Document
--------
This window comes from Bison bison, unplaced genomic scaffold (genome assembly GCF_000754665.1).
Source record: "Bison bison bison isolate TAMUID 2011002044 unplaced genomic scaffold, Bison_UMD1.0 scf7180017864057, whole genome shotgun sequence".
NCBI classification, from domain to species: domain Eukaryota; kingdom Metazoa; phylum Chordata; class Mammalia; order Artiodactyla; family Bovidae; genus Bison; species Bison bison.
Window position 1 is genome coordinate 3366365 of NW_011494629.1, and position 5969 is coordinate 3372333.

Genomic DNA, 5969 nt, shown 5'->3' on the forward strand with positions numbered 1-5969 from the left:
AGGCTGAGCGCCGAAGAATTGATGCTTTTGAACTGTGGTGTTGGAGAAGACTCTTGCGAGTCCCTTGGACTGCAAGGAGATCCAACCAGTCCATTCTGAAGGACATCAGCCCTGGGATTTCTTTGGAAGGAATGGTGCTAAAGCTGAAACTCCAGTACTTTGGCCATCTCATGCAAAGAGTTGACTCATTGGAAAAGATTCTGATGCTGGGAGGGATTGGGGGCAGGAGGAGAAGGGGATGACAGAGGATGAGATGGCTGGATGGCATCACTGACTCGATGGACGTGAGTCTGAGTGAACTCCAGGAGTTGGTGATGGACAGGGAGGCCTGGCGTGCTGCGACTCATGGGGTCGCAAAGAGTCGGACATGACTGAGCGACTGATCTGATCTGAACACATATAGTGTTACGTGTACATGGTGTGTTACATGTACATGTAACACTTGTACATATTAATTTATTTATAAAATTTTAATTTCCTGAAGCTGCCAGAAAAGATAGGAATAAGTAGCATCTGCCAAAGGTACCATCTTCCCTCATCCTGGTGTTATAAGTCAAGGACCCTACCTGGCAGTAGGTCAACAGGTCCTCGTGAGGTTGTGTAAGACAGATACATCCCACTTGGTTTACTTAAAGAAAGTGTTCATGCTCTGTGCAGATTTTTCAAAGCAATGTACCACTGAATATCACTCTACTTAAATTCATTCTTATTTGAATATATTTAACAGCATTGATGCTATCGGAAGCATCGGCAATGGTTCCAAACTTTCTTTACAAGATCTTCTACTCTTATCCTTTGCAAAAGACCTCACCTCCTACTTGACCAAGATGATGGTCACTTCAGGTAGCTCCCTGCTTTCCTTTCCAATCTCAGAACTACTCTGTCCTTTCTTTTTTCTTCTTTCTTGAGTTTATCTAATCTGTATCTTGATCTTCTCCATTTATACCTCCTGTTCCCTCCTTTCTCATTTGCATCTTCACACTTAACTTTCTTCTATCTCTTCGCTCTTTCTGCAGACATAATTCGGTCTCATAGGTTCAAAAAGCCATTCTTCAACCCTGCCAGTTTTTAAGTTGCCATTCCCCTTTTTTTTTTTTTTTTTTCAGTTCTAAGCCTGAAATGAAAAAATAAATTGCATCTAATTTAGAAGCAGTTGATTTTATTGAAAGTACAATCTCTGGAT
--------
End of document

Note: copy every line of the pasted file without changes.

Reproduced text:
This window comes from Bison bison, unplaced genomic scaffold (genome assembly GCF_000754665.1).
Source record: "Bison bison bison isolate TAMUID 2011002044 unplaced genomic scaffold, Bison_UMD1.0 scf7180017864057, whole genome shotgun sequence".
NCBI classification, from domain to species: domain Eukaryota; kingdom Metazoa; phylum Chordata; class Mammalia; order Artiodactyla; family Bovidae; genus Bison; species Bison bison.
Window position 1 is genome coordinate 3366365 of NW_011494629.1, and position 5969 is coordinate 3372333.

Genomic DNA, 5969 nt, shown 5'->3' on the forward strand with positions numbered 1-5969 from the left:
AGGCTGAGCGCCGAAGAATTGATGCTTTTGAACTGTGGTGTTGGAGAAGACTCTTGCGAGTCCCTTGGACTGCAAGGAGATCCAACCAGTCCATTCTGAAGGACATCAGCCCTGGGATTTCTTTGGAAGGAATGGTGCTAAAGCTGAAACTCCAGTACTTTGGCCATCTCATGCAAAGAGTTGACTCATTGGAAAAGATTCTGATGCTGGGAGGGATTGGGGGCAGGAGGAGAAGGGGATGACAGAGGATGAGATGGCTGGATGGCATCACTGACTCGATGGACGTGAGTCTGAGTGAACTCCAGGAGTTGGTGATGGACAGGGAGGCCTGGCGTGCTGCGACTCATGGGGTCGCAAAGAGTCGGACATGACTGAGCGACTGATCTGATCTGAACACATATAGTGTTACGTGTACATGGTGTGTTACATGTACATGTAACACTTGTACATATTAATTTATTTATAAAATTTTAATTTCCTGAAGCTGCCAGAAAAGATAGGAATAAGTAGCATCTGCCAAAGGTACCATCTTCCCTCATCCTGGTGTTATAAGTCAAGGACCCTACCTGGCAGTAGGTCAACAGGTCCTCGTGAGGTTGTGTAAGACAGATACATCCCACTTGGTTTACTTAAAGAAAGTGTTCATGCTCTGTGCAGATTTTTCAAAGCAATGTACCACTGAATATCACTCTACTTAAATTCATTCTTATTTGAATATATTTAACAGCATTGATGCTATCGGAAGCATCGGCAATGGTTCCAAACTTTCTTTACAAGATCTTCTACTCTTATCCTTTGCAAAAGACCTCACCTCCTACTTGACCAAGATGATGGTCACTTCAGGTAGCTCCCTGCTTTCCTTTCCAATCTCAGAACTACTCTGTCCTTTCTTTTTTCTTCTTTCTTGAGTTTATCTAATCTGTATCTTGATCTTCTCCATTTATACCTCCTGTTCCCTCCTTTCTCATTTGCATCTTCACACTTAACTTTCTTCTATCTCTTCGCTCTTTCTGCAGACATAATTCGGTCTCATAGGTTCAAAAAGCCATTCTTCAACCCTGCCAGTTTTTAAGTTGCCATTCCCCTTTTTTTTTTTTTTTTTTCAGTTCTAAGCCTGAAATGAAAAAATAAATTGCATCTAATTTAGAAGCAGTTGATTTTATTGAAAGTACAATCTCTGGAT